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Lesson Planning in the Language Classroom

Many of our teacher friends refer to lesson planning in their reflections, and each offers a unique reaction to the process of lesson planning. Jin, for instance, has observed that his teacher is able to move effortlessly through his lesson with natural transitions and no sign of a lesson plan.  Lily expresses that although she has done her planning, she does not seem to be making progress due to classroom disruptions. Planning is a complex yet essential part of the teaching process that changes over time as teachers gain more hands-on experience..

How can beginner teachers best prepare themselves for the complex task of planning? Is planning in the language classroom different from that in other classrooms? What might be different? In this section we will discuss the importance of planning and explore some strategies that can be used when lesson planning.

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Erinn's case study
Jin's case study
Lily's case study
Marguerite's case study

Why is it important to plan?

Research has shown that student learning is correlated to teacher planning.  Why do you think this might be the case?  One major explanation is that when a plan is ready, teachers can focus on its implementation.  When teachers do not have to think so much about what they need to do next, they are able to focus on other parts of the lesson.  This is especially important in SL/FL teaching where a teacher not only has to concentrate on the content being taught and learner needs but also on the use of the second language as well.   This concept relates to the idea of cognitive capacity and cognitive load.  In short, when a plan is prepared the teachers cognitive load is less and they can pay more attention to other aspects of the learning process.  For more information on Cognitive Capacity and Load click here.

It is said that teachers make over 200 decisions a minute. What might some of these decisions be?

How should I structure my lessons?

The structure of a lesson will not be exactly the same every time you plan but instead will vary according to multiple factors.  These factors include:

  • The age and ability of the students
  • The time of day
  • The duration of the class
  • The gender distribution in the class
  • The class or group interest in the subject
  • Where the lesson falls in the larger unit

Although the structure will be influenced by these various factors, there is one thing that can be done in every case- developing a ROUTINE.  By creating a routine, the students know what to expect and therefore feel safer in the class.  This is especially important in the SL/FL classroom where students need to feel comfortable taking risks and making mistakes.   A typical routine may look like the following:

  • Transition into the TL. Greetings, agenda of the day’s activities, a “do now” and/or informal chat
  • Learning Time.  Instruction, activities, exercises, work time, etc.
  • Homework summary. Discussion of the day’s work and any homework or upcoming projects.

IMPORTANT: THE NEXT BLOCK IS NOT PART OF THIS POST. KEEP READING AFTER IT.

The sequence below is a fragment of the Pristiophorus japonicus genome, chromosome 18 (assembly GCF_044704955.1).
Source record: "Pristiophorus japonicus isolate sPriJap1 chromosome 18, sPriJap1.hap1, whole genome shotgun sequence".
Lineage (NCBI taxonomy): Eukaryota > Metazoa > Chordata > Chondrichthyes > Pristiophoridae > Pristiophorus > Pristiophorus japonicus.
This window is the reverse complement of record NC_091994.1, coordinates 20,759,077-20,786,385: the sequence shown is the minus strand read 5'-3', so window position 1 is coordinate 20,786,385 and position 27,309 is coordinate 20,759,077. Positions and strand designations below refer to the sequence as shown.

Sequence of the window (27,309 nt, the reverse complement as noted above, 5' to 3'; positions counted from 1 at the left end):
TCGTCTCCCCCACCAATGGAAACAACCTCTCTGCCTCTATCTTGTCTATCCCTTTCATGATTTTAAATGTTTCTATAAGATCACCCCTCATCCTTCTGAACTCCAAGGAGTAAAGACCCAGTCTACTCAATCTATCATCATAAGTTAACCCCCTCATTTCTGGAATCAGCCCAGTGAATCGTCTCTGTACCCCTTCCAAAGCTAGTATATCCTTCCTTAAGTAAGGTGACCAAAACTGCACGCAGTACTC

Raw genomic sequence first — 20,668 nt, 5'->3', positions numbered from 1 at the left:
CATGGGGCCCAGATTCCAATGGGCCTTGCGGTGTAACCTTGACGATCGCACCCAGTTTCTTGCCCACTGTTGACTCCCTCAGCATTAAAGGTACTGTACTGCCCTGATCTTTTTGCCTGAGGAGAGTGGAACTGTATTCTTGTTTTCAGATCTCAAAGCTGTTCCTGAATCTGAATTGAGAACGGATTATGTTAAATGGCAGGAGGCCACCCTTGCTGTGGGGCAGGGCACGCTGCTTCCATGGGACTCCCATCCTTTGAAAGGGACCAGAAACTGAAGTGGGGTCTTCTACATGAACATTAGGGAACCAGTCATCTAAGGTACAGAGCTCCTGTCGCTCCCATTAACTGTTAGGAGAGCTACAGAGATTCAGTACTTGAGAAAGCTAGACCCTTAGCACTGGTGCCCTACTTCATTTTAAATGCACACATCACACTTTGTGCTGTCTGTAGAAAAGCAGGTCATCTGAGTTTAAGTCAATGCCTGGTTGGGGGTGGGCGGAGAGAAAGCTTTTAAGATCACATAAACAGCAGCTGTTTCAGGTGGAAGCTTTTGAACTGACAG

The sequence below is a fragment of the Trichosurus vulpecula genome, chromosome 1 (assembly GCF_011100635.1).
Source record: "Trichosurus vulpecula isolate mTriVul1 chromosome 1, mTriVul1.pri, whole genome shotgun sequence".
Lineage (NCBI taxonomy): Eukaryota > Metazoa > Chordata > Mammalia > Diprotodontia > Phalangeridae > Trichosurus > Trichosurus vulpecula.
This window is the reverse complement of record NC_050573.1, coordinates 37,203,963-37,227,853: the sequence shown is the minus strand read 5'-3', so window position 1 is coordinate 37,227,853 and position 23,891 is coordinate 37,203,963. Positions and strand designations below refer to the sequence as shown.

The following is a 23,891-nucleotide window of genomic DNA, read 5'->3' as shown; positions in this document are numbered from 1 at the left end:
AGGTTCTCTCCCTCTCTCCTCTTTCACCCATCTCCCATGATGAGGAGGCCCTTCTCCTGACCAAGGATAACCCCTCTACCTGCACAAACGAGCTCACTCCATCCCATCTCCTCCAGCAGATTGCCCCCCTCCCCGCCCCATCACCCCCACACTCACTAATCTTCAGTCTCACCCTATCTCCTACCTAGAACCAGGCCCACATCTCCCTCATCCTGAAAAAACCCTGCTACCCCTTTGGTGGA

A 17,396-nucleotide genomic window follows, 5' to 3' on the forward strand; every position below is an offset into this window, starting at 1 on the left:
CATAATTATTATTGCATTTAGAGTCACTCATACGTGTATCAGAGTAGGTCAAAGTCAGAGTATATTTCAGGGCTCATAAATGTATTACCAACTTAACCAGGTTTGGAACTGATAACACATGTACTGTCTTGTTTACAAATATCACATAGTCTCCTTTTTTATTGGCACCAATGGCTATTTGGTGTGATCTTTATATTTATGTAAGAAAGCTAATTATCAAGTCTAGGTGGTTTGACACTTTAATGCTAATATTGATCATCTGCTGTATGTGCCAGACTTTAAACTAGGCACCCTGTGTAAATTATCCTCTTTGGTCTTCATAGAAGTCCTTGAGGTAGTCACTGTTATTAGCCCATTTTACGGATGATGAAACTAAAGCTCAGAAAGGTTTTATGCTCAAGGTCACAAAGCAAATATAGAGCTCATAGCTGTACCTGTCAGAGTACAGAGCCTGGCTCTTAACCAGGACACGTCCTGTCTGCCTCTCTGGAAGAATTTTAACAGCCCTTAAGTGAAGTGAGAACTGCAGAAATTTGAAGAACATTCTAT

• Closure and farewell.

Once a routine is established, lesson plans can be more easily developed for each day.  This is where more detail may come in useful, especially for beginning teachers. 

In your opinion what should be included in a lesson plan?

The more experienced a teacher becomes, the less they may need to include in a lesson plan.  What may take a beginner teacher 2 pages to explain might be covered in a post-it note for an experienced teacher.  Although time consuming, it is important for beginner teachers use detail in their lessons as it can help to see the lesson in its entirety.  Details might include:

  • What is being taught & how it will be presented (Giving It)
  • What the students will be doing (Getting it & Using it)
  • How the lesson meets the broader goal (Planning Backwards)
  • How activities will be chosen and sequences to help support learning (Scaffolding)
activity

Watch the movie to find out more about Lesson Planning from Dr. B! (17:32)

What might a detailed lesson plan look like?

Learning to plan is just like learning any other skill- it takes time and practice. At first, lesson planning may seem like a time-consuming process but by creating detailed lesson plans as a beginner teacher one is able to develop routines that can become more automatic over time.  When first learning how to plan it is important to be as detailed as possible. Let’s look at the anatomy of a detailed lesson plan.

Step One: State Objectives of the lesson. (These might be from the program of studies or other curricular guideline).

Step Two: State the necessary resources and materials required to deliver the lessons.

Step Three: Create some 'I can' statements for the lesson.

Step Four: Create your detailed step-by-step sequence of activities. You should include what you are doing and saying AND what your students are doing and saying. See the chart below for an example.

lesson plan

Another step in learning to plan is reflecting on what worked and what did not. One way in which this can be done is through a comparison of a Lesson as Planned (LAP) and a Lesson as Taught (LAT). Let's look at an example.

1. What types of changes did this teacher make during the lesson?

2. Look at the predicted and actual timing; what types of activities took longer than expected/shorter than expected?

3. What do you think the benefits of creating a detailed lesson plan may be? What may be some challenges for beginning teachers.

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Copyright © Olenka Bilash May 2009 ~ Last Modified January 2011